BEYOND FUROSEMIDE: THE ROLE OF DIURETICS IN CONGESTIVE HEART FAILURE Part 2: Spironolactone - PDF

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Peer Reviewed BEYOND FUROSEMIDE: THE ROLE OF DIURETICS IN CONGESTIVE HEART FAILURE Part 2: Spironolactone Marisa K. Ames, DVM, Diplomate ACVIM (Cardiology), Colorado State University Clarke E. Atkins,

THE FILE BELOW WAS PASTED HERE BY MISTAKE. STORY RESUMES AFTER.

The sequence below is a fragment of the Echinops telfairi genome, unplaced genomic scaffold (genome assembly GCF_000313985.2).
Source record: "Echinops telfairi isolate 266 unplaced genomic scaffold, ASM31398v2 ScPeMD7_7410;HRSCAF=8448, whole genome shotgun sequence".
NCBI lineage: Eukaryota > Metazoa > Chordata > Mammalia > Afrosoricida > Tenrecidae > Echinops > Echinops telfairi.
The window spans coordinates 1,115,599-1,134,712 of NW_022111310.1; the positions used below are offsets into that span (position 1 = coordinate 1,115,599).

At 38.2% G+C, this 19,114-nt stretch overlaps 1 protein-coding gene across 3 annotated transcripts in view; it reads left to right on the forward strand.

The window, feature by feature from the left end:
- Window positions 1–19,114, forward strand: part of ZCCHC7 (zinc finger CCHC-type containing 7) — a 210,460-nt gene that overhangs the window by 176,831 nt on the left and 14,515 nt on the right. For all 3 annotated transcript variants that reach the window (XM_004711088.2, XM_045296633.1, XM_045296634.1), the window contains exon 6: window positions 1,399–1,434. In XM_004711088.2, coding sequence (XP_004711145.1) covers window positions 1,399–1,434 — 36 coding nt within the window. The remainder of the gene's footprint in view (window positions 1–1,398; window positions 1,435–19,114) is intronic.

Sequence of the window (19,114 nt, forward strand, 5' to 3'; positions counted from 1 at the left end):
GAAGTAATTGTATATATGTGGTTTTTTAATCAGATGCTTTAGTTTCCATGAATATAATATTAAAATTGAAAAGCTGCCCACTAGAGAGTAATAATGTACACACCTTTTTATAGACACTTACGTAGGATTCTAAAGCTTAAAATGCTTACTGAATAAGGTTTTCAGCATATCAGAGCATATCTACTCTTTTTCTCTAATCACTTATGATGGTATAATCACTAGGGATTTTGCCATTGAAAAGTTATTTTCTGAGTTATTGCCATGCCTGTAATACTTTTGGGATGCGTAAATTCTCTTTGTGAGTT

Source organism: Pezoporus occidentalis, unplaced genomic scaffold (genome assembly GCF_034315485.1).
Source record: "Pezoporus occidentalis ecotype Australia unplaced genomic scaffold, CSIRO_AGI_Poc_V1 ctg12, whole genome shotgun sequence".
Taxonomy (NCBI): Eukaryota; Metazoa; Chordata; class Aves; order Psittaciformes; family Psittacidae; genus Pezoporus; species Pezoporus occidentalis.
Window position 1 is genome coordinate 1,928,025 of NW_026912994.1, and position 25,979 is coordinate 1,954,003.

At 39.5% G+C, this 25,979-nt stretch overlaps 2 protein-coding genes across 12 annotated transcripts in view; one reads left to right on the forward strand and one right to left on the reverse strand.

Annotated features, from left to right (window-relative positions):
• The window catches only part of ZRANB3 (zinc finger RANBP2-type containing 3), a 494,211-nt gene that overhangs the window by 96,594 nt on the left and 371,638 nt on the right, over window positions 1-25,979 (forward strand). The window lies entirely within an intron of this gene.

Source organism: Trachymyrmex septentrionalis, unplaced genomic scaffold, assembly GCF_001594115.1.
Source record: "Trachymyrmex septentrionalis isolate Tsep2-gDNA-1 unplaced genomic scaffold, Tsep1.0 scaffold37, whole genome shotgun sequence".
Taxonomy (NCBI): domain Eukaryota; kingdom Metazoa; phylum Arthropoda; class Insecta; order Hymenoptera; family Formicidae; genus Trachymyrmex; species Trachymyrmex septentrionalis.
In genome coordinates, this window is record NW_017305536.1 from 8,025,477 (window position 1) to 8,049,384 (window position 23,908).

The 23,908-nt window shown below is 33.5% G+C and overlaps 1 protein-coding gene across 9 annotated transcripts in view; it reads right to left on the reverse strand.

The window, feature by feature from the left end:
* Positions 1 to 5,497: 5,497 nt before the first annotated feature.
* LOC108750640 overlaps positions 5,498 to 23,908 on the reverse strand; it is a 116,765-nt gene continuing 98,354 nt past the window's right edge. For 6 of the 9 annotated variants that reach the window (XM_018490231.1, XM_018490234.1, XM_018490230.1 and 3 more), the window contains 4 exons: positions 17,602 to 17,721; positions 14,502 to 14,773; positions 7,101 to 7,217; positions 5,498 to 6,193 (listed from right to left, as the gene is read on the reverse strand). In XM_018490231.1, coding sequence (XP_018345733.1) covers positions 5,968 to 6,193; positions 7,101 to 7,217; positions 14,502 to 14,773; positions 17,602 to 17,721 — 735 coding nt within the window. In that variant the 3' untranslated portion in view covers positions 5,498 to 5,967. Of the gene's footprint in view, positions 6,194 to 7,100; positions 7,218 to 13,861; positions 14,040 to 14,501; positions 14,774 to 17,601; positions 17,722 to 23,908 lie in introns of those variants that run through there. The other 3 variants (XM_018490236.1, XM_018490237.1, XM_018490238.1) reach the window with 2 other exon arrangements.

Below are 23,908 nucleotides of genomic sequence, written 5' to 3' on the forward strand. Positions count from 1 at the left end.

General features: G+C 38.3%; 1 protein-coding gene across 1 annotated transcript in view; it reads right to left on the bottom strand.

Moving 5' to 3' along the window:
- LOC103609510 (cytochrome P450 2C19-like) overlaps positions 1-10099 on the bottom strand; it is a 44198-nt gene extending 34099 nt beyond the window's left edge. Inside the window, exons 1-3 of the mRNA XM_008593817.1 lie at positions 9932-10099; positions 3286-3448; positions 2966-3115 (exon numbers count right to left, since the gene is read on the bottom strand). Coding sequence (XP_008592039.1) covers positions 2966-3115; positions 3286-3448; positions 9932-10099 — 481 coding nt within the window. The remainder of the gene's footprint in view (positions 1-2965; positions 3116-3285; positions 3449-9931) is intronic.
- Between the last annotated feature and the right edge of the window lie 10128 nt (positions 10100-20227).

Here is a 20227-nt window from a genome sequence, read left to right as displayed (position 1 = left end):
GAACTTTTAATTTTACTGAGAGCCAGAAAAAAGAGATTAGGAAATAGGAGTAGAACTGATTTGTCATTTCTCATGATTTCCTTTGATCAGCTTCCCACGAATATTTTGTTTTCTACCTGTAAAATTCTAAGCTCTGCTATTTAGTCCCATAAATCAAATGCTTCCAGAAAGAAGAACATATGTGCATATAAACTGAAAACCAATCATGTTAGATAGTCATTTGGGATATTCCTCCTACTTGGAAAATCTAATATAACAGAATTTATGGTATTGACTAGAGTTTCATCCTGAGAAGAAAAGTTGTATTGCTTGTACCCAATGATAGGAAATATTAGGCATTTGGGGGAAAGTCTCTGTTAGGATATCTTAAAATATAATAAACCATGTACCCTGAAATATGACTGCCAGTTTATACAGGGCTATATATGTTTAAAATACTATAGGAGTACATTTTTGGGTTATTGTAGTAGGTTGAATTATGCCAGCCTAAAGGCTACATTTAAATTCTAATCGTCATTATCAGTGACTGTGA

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Peer Reviewed BEYOND FUROSEMIDE: THE ROLE OF DIURETICS IN CONGESTIVE HEART FAILURE Part 2: Spironolactone Marisa K. Ames, DVM, Diplomate ACVIM (Cardiology), Colorado State University Clarke E. Atkins, DVM, Diplomate ACVIM (Internal Medicine & Cardiology) North Carolina State University Each year, the NAVC Institute takes place in Orlando, Florida, and top specialists in select areas of veterinary medicine provide hands-on, one-on-one continuing education to the Institute attendees. Practical Techniques from the NAVC Institute brought to you by the NAVC and Today s Veterinary Practice provides the opportunity for you to experience the excellent education provided at the Institute within the pages of this journal. This article reviews information from the session, Cardiology Without Intimidation, presented at the NAVC Institute The NAVC Institute 2016 takes place in Orlando, Florida, May 15 to 20; visit navc.com/institute for further information. Diuretics are a critical component of the pharmacotherapy of congestive heart failure (CHF). In humans with heart failure, 90% receive at least one diuretic. 1 Of these, loop diuretics furosemide, bumetanide, and torsemide are the most potent and commonly used diuretics. When a single drug is administered in humans, furosemide is given 87% of the time. 1 Furosemide has been, and remains, the diuretic of choice for acute and chronic management of CHF in both humans and animals since its release in However, other interesting options are now available, including: Torsemide, a loop diuretic that can be used as an adjunct or alternative to furosemide Spironolactone, a weak, potassium-sparing diuretic and mineralocorticoid receptor (MR) blocker that is used primarily for additional blockade of the renin angiotensin aldosterone system (RAAS). In heart failure, it typically accompanies a more potent diuretic, such as furosemide. This article, the second in a 2-part series, discusses spironolactone. Read Part 1: Torsemide (January/ February 2016) at tvpjournal.com. ACTIVITY & ADMINISTRATION Spironolactone is a synthetic 17-lactone drug and competitive aldosterone receptor (mineralocorticoid receptor) blocker (MRB). This antagonism of the MR in distal renal tubule cells results in an increase in urinary sodium and water excretion and decrease in potassium excretion. In the dog, spironolactone is relatively quickly absorbed through the gastrointestinal tract into the plasma; then converted to several active metabolites. 2,3 The bioavailability of spironolactone in dogs is highest when it is administered with food, reaching 80% to 90%. 4 Using an experimental model of hyperaldosteronism, mimicking that in heart failure (see Heart Failure: Effects of Hyperaldosteronism), Guyonnet and colleagues found that the spironolactone Heart Failure: Effects of Hyperaldosteronism In animals with heart failure, chronic exposure to high concentrations of aldosterone: Results in excessive sodium retention, with expansion of extracellular volume Favors potassium and magnesium wasting Inhibits myocardial norepinephrine reuptake Diminishes heart rate variability (a sign of cardiac health) Produces cardiac arrhythmias Decreases baroreceptor sensitivity Contributes to endothelial dysfunction and vascular inflammation. High concentrations of aldosterone are also independently associated with renal, vascular, and cardiac remodeling and heart failure. tvpjournal.com May/June 2016 TODAY S VETERINARY PRACTICE 87 Peer Reviewed PRACTICAL TECHNIQUES FROM THE NAVC INSTITUTE dosage of 2 mg/kg PO Q 24 H restored the urinary sodium:potassium ratio to near normal via increased urinary sodium excretion and decreased urinary potassium excretion. 4 On the basis of this result, and analysis of pharmacokinetic and pharmacodynamic data, the optimal dosage of spironolactone in dogs appears to be 2 mg/kg PO Q 24 H. The dosage established by this preclinical trial has been used in subsequent clinical trials. a,5 Of note, in this study, spironolactone was administered with food. An earlier study found that spironolactone had no effect on urinary sodium and water excretion in normal dogs when it was administered at dosages of 1, 2, 4, and 8 mg/kg PO Q 24 H for 8 days. 6 Urinary potassium excretion, however, did decrease significantly at dosages of 1 and 2 mg/ kg. These results when compared to the results of the study by Guyonnet and colleagues may be explained by the lack of hyperaldosteronism and administration of spironolactone to fasted dogs. While differences in timing of blood sampling for one of spironolactone s active metabolites (canrenone) does not allow for direct comparison between studies, blood canrenone concentrations were apparently higher in dogs that received spironolactone with food. RATIONALE FOR USE Spironolactone was initially used to provide sequential nephron blockade and combat hypokalemia that resulted from the use of loop and thiazide diuretics. In the past 3 decades, the understanding of the consequences of excessive and prolonged aldosterone secretion in the progression and perpetuation of chronic cardiovascular and renal disease has grown significantly. 7,8 Specifically, aldosterone has been implicated in the pathologic remodeling inflammation, hypertrophy, fibrosis of cardiovascular and renal tissues. Therefore, the primary rationale for adding spironolactone as adjunctive therapy for heart failure is now MR (specifically, aldosterone) blockade. RAAS BLOCKADE In Humans Spironolactone and another synthetic MRB, eplerenone, have recently been evaluated in humans with mild to severe heart failure and low ejection fraction The positive results of these studies showed that the addition of spironolactone or eplerenone to standard heart failure therapy an angiotensinconverting enzyme inhibitor (ACEI) and a loop diuretic, with or without beta-blockers and with or without digoxin led to a significant reduction in morbidity and mortality when compared with standard therapy alone. These studies showed a significant benefit when additional blockade of the RAAS in the form of MR blockade was added to preexisting RAAS blockade with an ACEI. MR blockade is now considered the standard of care in humans with heart failure and low ejection fraction. 12,13 The benefit seen with additional RAAS blockade in heart failure supports the concept of aldosterone breakthrough (see Aldosterone Breakthrough, page 90). In Dogs A similar study was performed in 212 dogs with naturally occurring myxomatous mitral valve disease (MMVD) and heart failure. This study demonstrated a 69% reduction in risk for cardiac morbidity and mortality when spironolactone was added to standard therapy (ACEI and furosemide, with or without digoxin) as compared with standard therapy alone (Figure). 5 A separate safety analysis of dogs involved in the aforementioned study demonstrated that, when compared with dogs receiving placebo and standard therapy (loop diuretic, ACEI, and pimobendan), those receiving spironolactone in addition to standard therapy 14 : Were not at higher risk for adverse events, such as FIGURE. Kaplan Meier plot of percentage of dogs remaining in the study 5 over time. Of 212 dogs, 102 were treated with spironolactone in addition to standard therapy and 110 were treated with standard therapy alone. Dogs with myxomatous mitral valve disease treated with spironolactone remained in the study for a significantly longer time period. Adapted from Bernay F, Bland JM, Häggström J, et al. Efficacy of spironolactone on survival in dogs with naturally occurring mitral regurgitation caused by myxomatous mitral valve disease. J Vet Intern Med 2010; 24: TODAY S VETERINARY PRACTICE May/June 2016 tvpjournal.com Peer Reviewed death from renal disease and variations in serum sodium, potassium, urea nitrogen, and creatinine Had lower mortality associated with cardiac disease, kidney disease, or both Of most importance, did not have a greater incidence of hyperkalemia. In a study of Doberman pinschers with occult dilated cardiomyopathy (DCM), significant increases in serum potassium concentration (compared to each dog s baseline values) were seen in those receiving both spironolactone and an ACEI. 15 Although we deemed these changes clinically insignificant, in 50% of dogs, the serum potassium concentration exceeded the reference interval. Therefore, regular monitoring of serum electrolytes and renal values (as often as every 3 months) was recommended for Doberman pinschers receiving spironolactone and an ACEI. Overall, regular monitoring of serum electrolytes and renal values is prudent in all animals receiving vasodilators and diuretics, including spironolactone and ACEIs. Finally, spironolactone in combination with ACEI therapy appears to be safe when used to treat dogs with naturally occurring asymptomatic MMVD, as well as those with occult DCM without preexisting azotemia. 15,16 INDICATIONS Dogs with MMVD The 2009 consensus statement from the American College of Veterinary Internal Medicine defines the stages of heart disease and failure (Table) and provides guidelines for therapy of dogs with MMVD. 17 The guidelines recommend spironolactone as an adjunctive therapy in dogs with ACVIM stage D2 (refractory heart failure managed on outpatient basis) MMVD. A majority of panelists used spironolactone to treat ACVIM stage C2 (heart failure managed on outpatient basis) MMVD, although consensus (100% agreement) was not reached. A minority of panelists advocated the use of spironolactone in dogs with ACVIM stage B2 MMVD. Spironolactone is approved within the European Union as adjunctive therapy for canine heart failure, secondary to MMVD. Clinical trials are currently evaluating the effects of spironolactone in combination with an ACEI in the treatment of dogs with stage B2 and C MMVD. a,18 Dogs with DCM & Congenital Heart Disease There are currently no consensus statements regard- Read the ACVIM Guidelines for the Diagnosis and Treatment of Canine Chronic Valvular Heart Disease at /doi/ /j x/full. TABLE. ACVIM Classification of Heart Disease & Failure in Dogs 17 STAGE Stage A Stage B Stage B1 Stage B2 Stage C Stage C1 Stage C2 Stage D Stage D1 Stage D2 DEFINITION Identifies patients at high risk for developing heart disease but currently no identifiable structural disorder of the heart (eg, a cavalier King Charles spaniel without a heart murmur) Identifies patients with structural heart disease (eg, typical murmur of mitral valve regurgitation present) but no clinical signs caused by heart failure Refers to asymptomatic patients that have no radiographic or echocardiographic evidence of cardiac remodeling Refers to asymptomatic patients that have hemodynamically significant valve regurgitation, as evidenced by radiographic or echocardiographic findings of leftsided heart enlargement Denotes patients with past or current clinical signs of heart failure associated with structural heart disease Identifies patients that require acute, hospital-based therapy Identifies patients that can be managed as outpatients Refers to patients with end-stage disease with clinical signs of heart failure caused by chronic valvular heart disease that are refractory to standard therapy*; such patients require advanced or specialized treatment strategies in order to remain clinically comfortable Identifies patients that require acute, hospital-based therapy Identifies patients that can be managed as outpatients * As defi ned by the panel in the guidelines tvpjournal.com May/June 2016 TODAY S VETERINARY PRACTICE 89 Peer Reviewed PRACTICAL TECHNIQUES FROM THE NAVC INSTITUTE Aldosterone Breakthrough The positive results from studies of MRBs in patients with heart failure and low ejection fraction support the existence of aldosterone breakthrough (ABT): the phenomenon in which RAAS blockade with an ACEI with or without an angiotensin-receptor blocker (ARB) is incomplete and aldosterone levels rise despite RAAS suppressive therapy. UAldo:C Ratio We use the urine aldosterone-to-creatinine (UAldo:C) ratio, which correlates to 24-hour urine aldosterone excretion, 28 to assess RAAS activation in clinical patients and experimental RAAS activation, and propose a cutoff value of 1 mcg/g. This value is the mean +2 standard deviation of the UAldo:C ratio in a population of young (1 2 years of age) normal dogs from North Carolina State University Veterinary Hospital and Colorado State University Veterinary Hospital. 36 Definition There is no consensus regarding the definition (and, therefore, incidence), mechanism, and clinical implications of ABT in humans with chronic cardiovascular or renal disease, although its existence and importance are uniformly accepted. 37 However, we suggest 2 definitions for ABT based on UAldo:C ratio: 1. UAldo:C ratio that increases relative to baseline values, despite therapy with ACEI or ARB or 2. UAldo:C ratio that exceeds an absolute cutoff value. Incidence Preliminary data from our clinics suggest that ABT occurs in dogs with heart failure due to naturally occurring heart disease, with an incidence of approximately 40%. This percentage is similar to that found in our model of RAAS activation as well as the incidence of ABT in humans receiving an ACEI. ABT also appears to occur early in the disease course. 37 Monitoring the UAldo:C ratio may, therefore, help optimize an individual patient s pharmacotherapy and determine whether spironolactone should be added as an adjunctive therapy to improve RAAS blockade. ing the use of spironolactone in other diseases, such as DCM, heartworm disease, and congenital heart disease. Logic supports spironolactone s utility and its history, along with research data, support its safety. Heart Failure with HFpEF The role of spironolactone in the treatment of heart failure due to ventricular diastolic dysfunction and preserved systolic function (heart failure with preserved ejection fraction [HFpEF]) is an area of ongoing research. The association between hyperaldosteronism and development of myocardial fibrosis in human and experimental animal models of hypertension is well established. 19 Small studies in humans with HFpEF have shown that MR blockade with spironolactone improved diastolic function. 20,21 However, in a recently completed large study in humans with HFpEF, the addition of spironolactone to existing heart failure therapy did not result in a significant survival benefit or reduction in hospitalization for heart failure, although there were substantial geographic differences in patient response. 22 The incidence of hospitalization for heart failure was lower in the spironolactone group. Cats with HCM Hyperaldosteronism and activation of the RAAS, in particular, are implicated in the pathologic ventricular remodeling and diastolic myocardial dysfunction in hypertrophic cardiomyopathy (HCM) in humans. 23 Aldosterone is elevated in Maine coon cats with asymptomatic HCM, 24 and use of spironolactone (2 mg/kg PO Q 24 H for 4 months) for asymptomatic HCM in cats has been evaluated. 25 Unfortunately, this study did not show reduction in left ventricular mass or improvement in an echocardiographic parameter of diastolic function, and 4 of the 13 cats treated with spironolactone developed ulcerative facial dermatitis. A double-blinded, placebo-controlled clinical trial has evaluated the use of spironolactone ( mg/kg PO Q 24 H) in cats with heart failure due to cardiomyopathy (the majority of cats had HCM). 26 All cats were also receiving furosemide and benazepril. The results of this study demonstrated an improved survival rate of 15 months in cats receiving spironolactone when compared to those receiving placebo. Also, at interim analysis 27 (n = 16 cats enrolled), no cat receiving spironolactone had experienced ulcerative facial dermatitis. IN SUMMARY Based on clinical and research data, we use spironolactone in almost all instances in which ACEIs are used, which includes dogs with the following: ACVIM stage B2 MMVD: Cardiac enlargement, but before onset of heart failure (pulmonary edema) ACVIM stage C2 and D2 MMVD: At-home therapy of CHF Systemic hypertension Occult and symptomatic DCM Proteinuric renal disease. Although preliminary data are promising, we do not feel there is yet adequate evidence for routine use of spironolactone in cats. ABT = aldosterone breakthrough; ACEI = angiotensin-converting enzyme inhibitor; ARB = angiotensin-receptor blocker; CHF = congestive heart failure; DCM = dilated cardiomyopathy; HCM = hypertrophic cardiomyopathy; 90 TODAY S VETERINARY PRACTICE May/June 2016 tvpjournal.com Peer Reviewed HFpEF = heart failure with preserved ejection fraction; MMVD = myxomatous mitral valve disease; MR = mineralocorticoid receptor; MRB = mineralocorticoid receptor blocker; RAAS = renin angiotensin aldosterone system; UAldo:C = urine aldosterone-to-creatinine Footnote a. Unpublished data from the ongoing Ceva Animal Health LLC, BESST: Benazepril Spironolactone Study. References 1. Bikdeli B, Strait KM, Dharmarajan K, et al. Dominance of furosemide for loop diuretic therapy in heart failure: time to revisit the alternatives? J Am Coll Cardiol 2013; 61: Sadee W, Riegelman S, Jones SC. Plasma levels of spirolactones in the dog. J Pharm Sci 1972; 61: Karim A, Kook C, Zitzewitz DJ, et al. Species differences in the metabolism and disposition of spironolactone. Drug Metab Dispos 1976; 4: Guyonnet J, Elliott J, Kaltsatos V. A preclinical pharmacokinetic and pharmacodynamic approach to determine a dose of spironolactone for treatment of congestive heart failure in dog. J Vet Pharmacol Therap 2009; 33: Bernay F, Bland JM, Häggström J, et al. Efficacy of spironolactone on survival in dogs with naturally occurring mitral regurgitation caused by myxomatous mitral valve disease. J Vet Intern Med 2010; 24: Jeunesse E, Woehrle F, Schneider M, et al. Effect of spironolactone on diuresis and urine sodium and potassium excretion in healthy dogs. J Vet Cardiol 2007; 9: Ovaert P, Elliott J, Bernay F, et al. Aldosterone receptor antagonists - how cardiovascular actions may explain their beneficial effects in heart failure. J Vet Pharmacol Therap 2010; 33: Hezzell M, Boswood A, Chang Y-M, et al. Associations among serum N-terminal procollagen type III concentration, urinary aldosterone-to-creatinine ratio, and ventricular remodeling in dogs with myxomatous mitral valve disease. Am J Vet Res 2012; 73: Pitt B, Zannad F, Remme WJ, et al. The effect of spironolactone on morbidity and mortality in patients with severe heart failure. N Engl J Med 1999; 341: Pitt B, Remme W, Zannad F, et al. Eplerenone, a selective aldosterone blocker, in patients with left ventricular dysfunction after myocardial infarction. N Engl J Med 2003; 348: Zannad F, McMurray J, Krum H, et al. Eplerenone in patients with systolic heart failure and mild symptoms. N Engl J Med 2011; 364: McMurray J, Adamopoulos S, Anker SD, et al. ESC guidelines for the diagnosis and treatment of acute and chronic heart failure Eur J Heart Fail 2012; 14: Yancy CW, Jessup M, Bozkurt B, et al ACCF/AHA guidelines for the management of heart failure. Circulation 2013; 128:e240-e327. Spironolactone: Key Points The optimal dosage of spironolactone in dogs appears to be 2 mg/kg PO Q 24 H. Spironolactone in combination with ACEI therapy appears to be safe when used to treat dogs with naturally occurring asymptomatic MMVD or occult DCM without preexisting azotemia. Bioavailability of spironolactone in dogs is highest when it is administered with food. Regular monitoring of serum electrolytes and renal values is prudent in all animals receiving vasodilators and diuretics, including spironolactone and ACEIs. Monitoring the UAldo:C ratio may help optimize an individual patient s pharmacotherapy and determine whether spironolactone should be added as an adjunctive therapy to improve RAAS blockade. 14. Lefebvre HP, Ollivier E, Atkins CE, et al. Safety of spironolactone in dogs with chr